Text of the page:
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What history tells us about pandemics’ impact on inflation?

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HOW will inflation dynamics unfold following the COVID-19 pandemic? This question has recently attracted a lot of attention in both policy and academic circles, yet it is difficult to answer because pandemics are a mix of demand and supply shocks that drive inflation in opposite directions (Baqaee and Farhi 2020). Moreover, the extent to which the pandemic affects inflation further depends on hysteresis effects, which leave permanent scars on the economy, and countries’ ability to adjust to the post-pandemic economy. Although inflation has recently picked up in some countries, this may likely be driven by transitory factors. The literature also provides little guidance, as it has focused mostly on the short-run economic impact of pandemics (e.g. Eichenbaum et al., 2020a, 2020b, 2020c, Brinca et al. 2020). Less is known about its potential long-run effects.

  In our recent work (Bonam and Smădu 2021), we provide evidence about the long-run effects of pandemics on trend inflation in Europe. We use historical data since the 14th century (from Schmelzing 2020), which covers 19 major pandemic events and inflation series for six European countries: France (1387-2018), Germany (1326-2018), Italy (1314-2018), the Netherlands (1400-2018), Spain (1400-1729, 1800-2018), and the UK (1314-2018).

  Given that aggregate European inflation (Figure 1) fluctuated strongly over the recent centuries, we focus on the Kalman-filtered trend of inflation. Using this series also helps isolate the impact of pandemics from the many short-run disturbances that affect inflation dynamics. The vertical lines in Figure 1 mark the end of major pandemic events. These dates are taken from Jordà et al. (2020) (hereafter ‘JST’), who classify major pandemics as pandemics resulting in at least 100,000 estimated deaths.

Long-run effects of pandemics on trend inflation

  Our empirical approach closely follows JST, who use a local projection model to study the effects of pandemics on the natural rate of interest. Our main contribution is that we focus instead on the impact of pandemics on trend inflation. As in JST, we include a dummy variable that equals 1 in years when a major pandemic ends. To control for other factors that might influence the behaviour of trend inflation, we include global GDP growth and a dummy accounting for wars resulting in more than 20,000 deaths (these data are all taken from Schmelzing 2020).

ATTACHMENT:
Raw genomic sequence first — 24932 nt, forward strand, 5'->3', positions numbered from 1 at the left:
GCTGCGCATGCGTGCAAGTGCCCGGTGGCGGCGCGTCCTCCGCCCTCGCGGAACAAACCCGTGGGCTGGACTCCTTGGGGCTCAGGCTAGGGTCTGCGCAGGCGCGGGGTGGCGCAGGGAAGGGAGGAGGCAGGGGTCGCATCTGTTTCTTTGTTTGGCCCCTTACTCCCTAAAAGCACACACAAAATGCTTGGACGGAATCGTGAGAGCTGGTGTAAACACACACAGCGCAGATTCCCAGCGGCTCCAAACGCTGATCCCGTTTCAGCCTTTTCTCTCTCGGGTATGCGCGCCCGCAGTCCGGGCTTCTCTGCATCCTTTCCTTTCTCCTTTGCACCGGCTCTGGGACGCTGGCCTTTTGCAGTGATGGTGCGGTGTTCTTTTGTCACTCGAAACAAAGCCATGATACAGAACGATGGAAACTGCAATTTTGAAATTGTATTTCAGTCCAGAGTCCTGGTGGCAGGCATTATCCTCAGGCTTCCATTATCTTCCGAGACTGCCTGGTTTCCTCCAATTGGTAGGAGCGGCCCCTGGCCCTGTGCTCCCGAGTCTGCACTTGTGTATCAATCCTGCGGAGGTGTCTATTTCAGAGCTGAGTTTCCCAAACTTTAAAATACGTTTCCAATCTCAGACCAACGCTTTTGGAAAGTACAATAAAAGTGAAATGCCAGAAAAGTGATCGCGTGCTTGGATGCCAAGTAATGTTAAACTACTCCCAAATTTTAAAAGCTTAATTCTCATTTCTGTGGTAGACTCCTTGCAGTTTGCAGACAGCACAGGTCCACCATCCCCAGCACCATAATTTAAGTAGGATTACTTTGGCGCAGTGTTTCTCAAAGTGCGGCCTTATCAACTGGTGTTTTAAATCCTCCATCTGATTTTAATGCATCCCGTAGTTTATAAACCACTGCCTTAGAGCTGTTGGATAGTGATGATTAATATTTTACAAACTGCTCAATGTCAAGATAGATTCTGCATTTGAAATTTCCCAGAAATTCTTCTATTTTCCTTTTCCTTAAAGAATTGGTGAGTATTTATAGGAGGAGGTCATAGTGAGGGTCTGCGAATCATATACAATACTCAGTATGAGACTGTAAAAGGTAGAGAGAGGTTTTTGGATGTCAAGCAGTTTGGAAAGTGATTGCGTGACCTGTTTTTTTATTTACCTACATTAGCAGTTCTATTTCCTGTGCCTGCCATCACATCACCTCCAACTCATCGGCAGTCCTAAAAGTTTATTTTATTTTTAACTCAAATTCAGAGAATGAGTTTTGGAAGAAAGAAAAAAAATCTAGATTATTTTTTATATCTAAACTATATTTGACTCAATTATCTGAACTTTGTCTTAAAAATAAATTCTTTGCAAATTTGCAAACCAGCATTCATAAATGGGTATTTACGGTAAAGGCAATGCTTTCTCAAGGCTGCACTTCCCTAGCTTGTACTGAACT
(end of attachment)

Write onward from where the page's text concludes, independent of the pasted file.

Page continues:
Moreover, we add ten lags of these two control variables and of trend inflation.

  We find that trend inflation falls significantly below its initial level for nearly a decade (Figure 2). This decline meets its trough after 13 years since the pandemic event has ended, at which point trend inflation is 0.6 percentage points lower than if the pandemic had not occurred. It takes about two decades before trend inflation reverts back to its pre-pandemic level. This striking result suggests that, historically, pandemics have had a significant and long-lasting effect on economic activity.

  This depressing effect of pandemics on aggregate demand may occur via heightened uncertainty that increases precautionary savings and lowers investment demand (Stiglitz 2020). This channel is consistent with Kozlowski et al. (2020) who show that the COVID-19 pandemic may entail long-run economic costs due to the ‘scarring of beliefs’, i.e. a persistent change in the perceived probability of extreme negative shocks in the future. Moreover, JST report a significant and persistent decline in the natural rate of interest following major pandemics, likely reflecting a rise in (precautionary) savings and decline in investment demand. Finally, if nominal and real frictions hinder an efficient reallocation of resources needed to adjust to the post-pandemic economy, productivity might drop (Bilbiie and Melitz 2020), exerting downward pressure on potential output and, ultimately, trend inflation.

  While our model assumes time-invariant coefficients, structural changes (including in the monetary and fiscal regimes) are likely over the span of 700 years, which may bias our results. Nevertheless, our findings survive several robustness checks. First, the long-run decline in trend inflation following a pandemic is observed not only at the aggregate level, but also in several major European countries (Figure 3), except for Spain. Second, by splitting the data based on the duration and severity of the pandemics in our sample, we show that the more prolonged and severe are pandemics, the more pronounced and persistent are the associated negative effects on trend inflation

  Finally, as in JST, we compare the impact on trend inflation of both pandemics and wars. As shown by Figure 5, while pandemics tend to exert a negative impact on trend inflation, wars have historically been followed by a persistent rise in underlying inflation. This qualitative difference between the impact of wars and pandemics on inflation substantiates that our results are driven by pandemics and not wars. As argued by Daly and Chankova (2021), wars typically spurred aggregate demand through debt-financed war- and reconstruction-related expenditures, yet impaired aggregate supply through the destruction of physical capital, thereby fuelling investment demand during the post-war years. Also, governments often relied on money printing and inflation to cover war-related costs, avoid debt issuance and potential surges in interest rates.

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